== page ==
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July 09, 2011 8:00 AM A real problem vs. an imaginary one

By Steve Benen

After the release of the June job numbers, there were plenty of worthwhile charts and graphs making the rounds, but this one from Paul Krugman was especially helpful.

In case it’s a little hard to see, that red line is the unemployment rate; the blue line is the interest rate on 10-year bonds. I realize the phrase “interest rate on 10-year bonds” probably isn’t one of those phrases that gets bandied about around American dinner tables, but the more serious a problem the deficit becomes, the higher that blue line would appear.

And therein lies the point: the blue keeps going down. Indeed, it hasn’t been this low in many decades. If the deficit were a drag on the economy, and the United States were facing some sort of debt crisis, that blue line would be through the roof. But that’s not even close to what’s happening.

Instead, we have that red line to contend with, which translates to a jobs crisis.

The only topic of conversation in Washington right now is a debt-reduction deal, which intends to address that blue line. But there’s no need to address the problem that doesn’t exist. There’s a critical need to address the problem that does — the red line — but thanks to GOP gains and the Republican majority in the House — there’s no political will to do so. On the contrary, Republicans have said if Democrats don’t agree to massive debt reduction — i.e., taking more money out of the economy when it needs the opposite — the GOP will crash the economy on purpose.

We’re in the midst of a deep political psychosis. Every time you hear political officials or pundits talking about the need to address the deficit, remember this chart, and keep in mind that they think the blue line is too high.

Steve Benen is a contributing writer to the Washington Monthly, joining the publication in August, 2008 as chief blogger for the Washington Monthly blog, Political Animal.

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  • c u n d gulag on July 09, 2011 8:23 AM:

    We live in a world now where touching SS is no longer the "Third Rail," but increasing taxes on the wealthy is.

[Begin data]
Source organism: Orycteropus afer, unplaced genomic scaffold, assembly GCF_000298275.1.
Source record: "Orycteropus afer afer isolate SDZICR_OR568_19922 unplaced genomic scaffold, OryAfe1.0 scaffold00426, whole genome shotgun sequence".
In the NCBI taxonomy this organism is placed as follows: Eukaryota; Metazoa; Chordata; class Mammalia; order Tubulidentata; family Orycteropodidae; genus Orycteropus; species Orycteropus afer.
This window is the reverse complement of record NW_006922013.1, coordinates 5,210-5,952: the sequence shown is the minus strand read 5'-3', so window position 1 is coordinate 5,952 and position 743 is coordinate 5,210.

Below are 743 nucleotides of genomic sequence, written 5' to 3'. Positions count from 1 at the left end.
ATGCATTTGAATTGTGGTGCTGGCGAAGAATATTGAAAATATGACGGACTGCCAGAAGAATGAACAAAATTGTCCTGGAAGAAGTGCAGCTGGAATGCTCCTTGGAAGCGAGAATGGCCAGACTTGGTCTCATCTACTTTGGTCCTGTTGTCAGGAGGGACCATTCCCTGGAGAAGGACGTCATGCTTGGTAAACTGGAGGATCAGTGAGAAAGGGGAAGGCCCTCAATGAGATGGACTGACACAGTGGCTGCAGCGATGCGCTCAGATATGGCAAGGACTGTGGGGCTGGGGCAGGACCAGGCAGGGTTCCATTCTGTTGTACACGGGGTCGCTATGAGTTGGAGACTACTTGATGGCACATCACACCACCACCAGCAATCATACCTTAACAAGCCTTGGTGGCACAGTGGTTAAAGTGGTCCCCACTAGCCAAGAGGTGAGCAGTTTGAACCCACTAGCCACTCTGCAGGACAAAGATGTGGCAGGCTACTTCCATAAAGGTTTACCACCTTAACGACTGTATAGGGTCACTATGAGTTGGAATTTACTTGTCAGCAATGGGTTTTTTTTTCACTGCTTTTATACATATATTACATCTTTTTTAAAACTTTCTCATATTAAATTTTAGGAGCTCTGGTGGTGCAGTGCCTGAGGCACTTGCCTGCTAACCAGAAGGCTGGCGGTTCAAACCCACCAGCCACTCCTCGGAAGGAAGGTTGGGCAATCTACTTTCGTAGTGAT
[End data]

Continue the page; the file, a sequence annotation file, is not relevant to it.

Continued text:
We also live in a world where stimulus and spending are four-letter words.

    As the Wicked Witch of the West said as she was dying, "What a world, what a world..."

    We are a nation bent on suicide!
    And who can stop us?

  • mike on July 09, 2011 8:28 AM:

    It's worse than that. They don't necessarilyn think the blue line is too high. They think that cutting deficit etc. etc., will fix the problem of the red line. Confidence fairies.

  • jcricket on July 09, 2011 8:34 AM:

    This country has deep pockets of stupid, willful ignorance.

  • berttheclock on July 09, 2011 8:37 AM:

    "there's no politicl will to do so"

    Hmmm, wonder why? No leadership from the top, perhaps? No hammering from the Bully Pulpit, until, possibly, it is too late?

    Thou Shalt Not Let Your Opponent Set The Agenda should have been the Mantra at 1600. Now, this deficit reduction is so embedded that one hears Democrats such as Claire McCaskill say it is a very serious problem. She did not speak of creating jobs, just raise the debt ceiling and reduce the debt. The White House let the Right control the debate to our detriment.

  • walt on July 09, 2011 8:46 AM:

    I assume Obama is in a thrall to the Confidence Fairies either out of class allegiance to the wealthy or fear of the Villagers wrath. Either way, the insanity in the graph speaks for itelf. It also speaks to the intractable decline of this nation. Obama may be a surprising drag on the national mood, a man unable and unwilling to focus our attention on reality. But what's really searing is how few people aside from Krugman, et al, even talk about this. I'm not sure "national psychosis" is the proper term but it is truly astonishing how the talking points of nihilists now comprise conventional wisdom.

  • golack on July 09, 2011 8:49 AM:

    Let's see...banks aren't getting much return on there T-bills...but if there is a "crises" they'll have to downgrade the gov't's rating and charge more interest. They have too, QEII has been phased out. How elae do you expect them to make money???